watch this space,

T ;)

I'm fried...

All week I wasn't sure what I was going to write about in this blog entry. After a tough week and an even tougher weekend culminating in todays' session I have decided to tell you about today!

For three weeks Tom & I have tried to get out to ride the Etape Du Dales ( a 110 mile hilly cycling sportif in the Dales.) We were so determined to do it last Sunday that we got up at 5am, drove to Grassington where it starts, got out of the car and then got promptly back in the car!! Yet again the weather put a stop to our ride and instead we had to make do with a 4hr turbo and an 8 mile run. Yesterday (Sat) we finally got a glimpse of Summer and the sun popped into Leeds for the day and we enjoyed a 3hr ride with intervals and then I endured a 14 mile run of hell, with no water (silly me.) Avidly watching the weather for todays forecast showed rain (light) but warmth. Not wanting to waste an hour of riding time by driving to Grassington we decided to just get on our bikes and Tom was going to take me on his new 100 miler (with hills.)

Cycling has definitely not come easy to me (actually it's still a slog) but today I actually enjoyed the whole ride, even the last 56 miles in the rain. It's so easy to write that we covered 106 miles today but it's an epic journey and I will never be able to describe the kind of places we visited, the scenery we saw, the birds we heard singing and the loneliness of some of the places we visited. You can cover so much ground on a bike, it's amazing. The hills were hideous, I can't pretend that even though I got over them that I have a huge sense of achievement over them as they still fill me with dread and anxiety. I envy the cyclists out there who climb like they're not even on a hill, how does that work? We had a great ride, and I'm pleased with how I managed, it appears my days of bimbling along are slowly disappearing. I had my moments, particularily when I was in need of more food but overall I seem to have grasped the concepts of pushing on the bloody pedals!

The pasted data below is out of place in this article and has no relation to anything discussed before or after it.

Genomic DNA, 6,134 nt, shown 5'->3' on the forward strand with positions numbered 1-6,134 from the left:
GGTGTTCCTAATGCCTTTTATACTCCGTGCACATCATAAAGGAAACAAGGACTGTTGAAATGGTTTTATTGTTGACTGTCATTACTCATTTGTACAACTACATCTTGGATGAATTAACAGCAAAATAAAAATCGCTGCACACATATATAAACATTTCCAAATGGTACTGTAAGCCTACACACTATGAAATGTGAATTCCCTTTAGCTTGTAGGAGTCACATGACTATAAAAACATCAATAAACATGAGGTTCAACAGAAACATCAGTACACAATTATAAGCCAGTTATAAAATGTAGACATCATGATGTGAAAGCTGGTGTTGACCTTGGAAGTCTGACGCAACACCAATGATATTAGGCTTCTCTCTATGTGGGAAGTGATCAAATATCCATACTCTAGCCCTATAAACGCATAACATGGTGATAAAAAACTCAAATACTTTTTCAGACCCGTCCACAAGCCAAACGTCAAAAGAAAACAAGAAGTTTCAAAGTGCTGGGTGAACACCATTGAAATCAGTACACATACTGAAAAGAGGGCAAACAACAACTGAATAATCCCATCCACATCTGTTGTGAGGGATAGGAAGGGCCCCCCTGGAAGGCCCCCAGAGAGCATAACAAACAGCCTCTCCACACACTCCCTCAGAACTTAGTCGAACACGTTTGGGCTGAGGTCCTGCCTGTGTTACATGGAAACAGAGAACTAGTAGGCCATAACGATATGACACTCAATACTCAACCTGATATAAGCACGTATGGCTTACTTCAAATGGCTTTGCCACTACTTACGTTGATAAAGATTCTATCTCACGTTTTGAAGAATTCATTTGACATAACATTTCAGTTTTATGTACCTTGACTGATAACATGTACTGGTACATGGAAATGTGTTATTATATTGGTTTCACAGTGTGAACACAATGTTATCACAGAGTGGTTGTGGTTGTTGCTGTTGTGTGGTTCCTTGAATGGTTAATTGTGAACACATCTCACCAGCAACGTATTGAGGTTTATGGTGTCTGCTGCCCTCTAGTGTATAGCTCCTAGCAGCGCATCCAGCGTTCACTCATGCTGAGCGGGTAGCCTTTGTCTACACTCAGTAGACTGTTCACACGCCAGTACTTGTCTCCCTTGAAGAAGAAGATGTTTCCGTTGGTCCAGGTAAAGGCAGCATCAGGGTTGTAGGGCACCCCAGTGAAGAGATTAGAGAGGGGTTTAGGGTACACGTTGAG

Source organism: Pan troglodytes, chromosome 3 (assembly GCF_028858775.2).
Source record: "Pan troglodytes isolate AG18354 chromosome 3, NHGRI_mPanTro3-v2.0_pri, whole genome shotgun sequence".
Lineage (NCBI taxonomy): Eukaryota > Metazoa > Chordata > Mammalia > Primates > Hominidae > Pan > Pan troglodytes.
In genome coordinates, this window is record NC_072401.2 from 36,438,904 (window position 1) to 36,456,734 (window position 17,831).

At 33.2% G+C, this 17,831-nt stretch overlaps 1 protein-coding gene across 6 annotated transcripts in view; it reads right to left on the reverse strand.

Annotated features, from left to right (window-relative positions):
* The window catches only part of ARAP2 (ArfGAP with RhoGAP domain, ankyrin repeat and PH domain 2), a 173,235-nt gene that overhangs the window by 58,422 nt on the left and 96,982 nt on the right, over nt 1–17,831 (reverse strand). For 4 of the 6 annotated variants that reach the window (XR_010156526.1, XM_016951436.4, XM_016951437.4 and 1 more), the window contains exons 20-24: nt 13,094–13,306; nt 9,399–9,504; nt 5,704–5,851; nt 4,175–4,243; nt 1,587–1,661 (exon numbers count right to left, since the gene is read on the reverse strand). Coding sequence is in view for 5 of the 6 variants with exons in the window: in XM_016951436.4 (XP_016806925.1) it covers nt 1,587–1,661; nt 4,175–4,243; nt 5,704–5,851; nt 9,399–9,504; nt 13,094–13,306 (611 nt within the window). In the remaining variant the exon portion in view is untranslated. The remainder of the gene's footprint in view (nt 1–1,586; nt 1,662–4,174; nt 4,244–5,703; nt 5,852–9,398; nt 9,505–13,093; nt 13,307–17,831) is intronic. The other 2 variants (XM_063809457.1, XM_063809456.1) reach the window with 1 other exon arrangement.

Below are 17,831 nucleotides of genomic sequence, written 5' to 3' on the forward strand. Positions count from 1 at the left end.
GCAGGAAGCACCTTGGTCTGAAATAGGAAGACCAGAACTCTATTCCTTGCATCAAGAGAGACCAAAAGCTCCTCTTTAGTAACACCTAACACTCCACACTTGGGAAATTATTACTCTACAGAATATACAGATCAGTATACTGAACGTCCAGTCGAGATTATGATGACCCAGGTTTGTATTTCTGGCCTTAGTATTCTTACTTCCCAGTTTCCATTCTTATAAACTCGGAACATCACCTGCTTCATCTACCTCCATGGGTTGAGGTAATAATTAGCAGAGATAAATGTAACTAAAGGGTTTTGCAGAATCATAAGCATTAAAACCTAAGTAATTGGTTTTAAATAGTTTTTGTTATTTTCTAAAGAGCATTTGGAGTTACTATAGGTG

We left the house at 7am this morning and by 1pm this afternoon I felt like the morning session had happened on another day and we still had over 2hrs of riding left. It's 5.45pm now and I'm absolutely smashed. We dumped the bikes in the hall and did a 2 mile run off it, I tell you if you'd told me I had to go off and run a marathon I'd have crumbled into tiny pieces on the floor. Today was a HARD HARD day but a GREAT day and Tom was amazing keeping me going. I'm in awe of his cycling ability and envious!

Now I've lost the ability to think straight so I apologise for the shoddiness of this post but 106 miles round the hilliest parts of Yorkshire and a 2mile run appear to have scrambled my brain!

H. x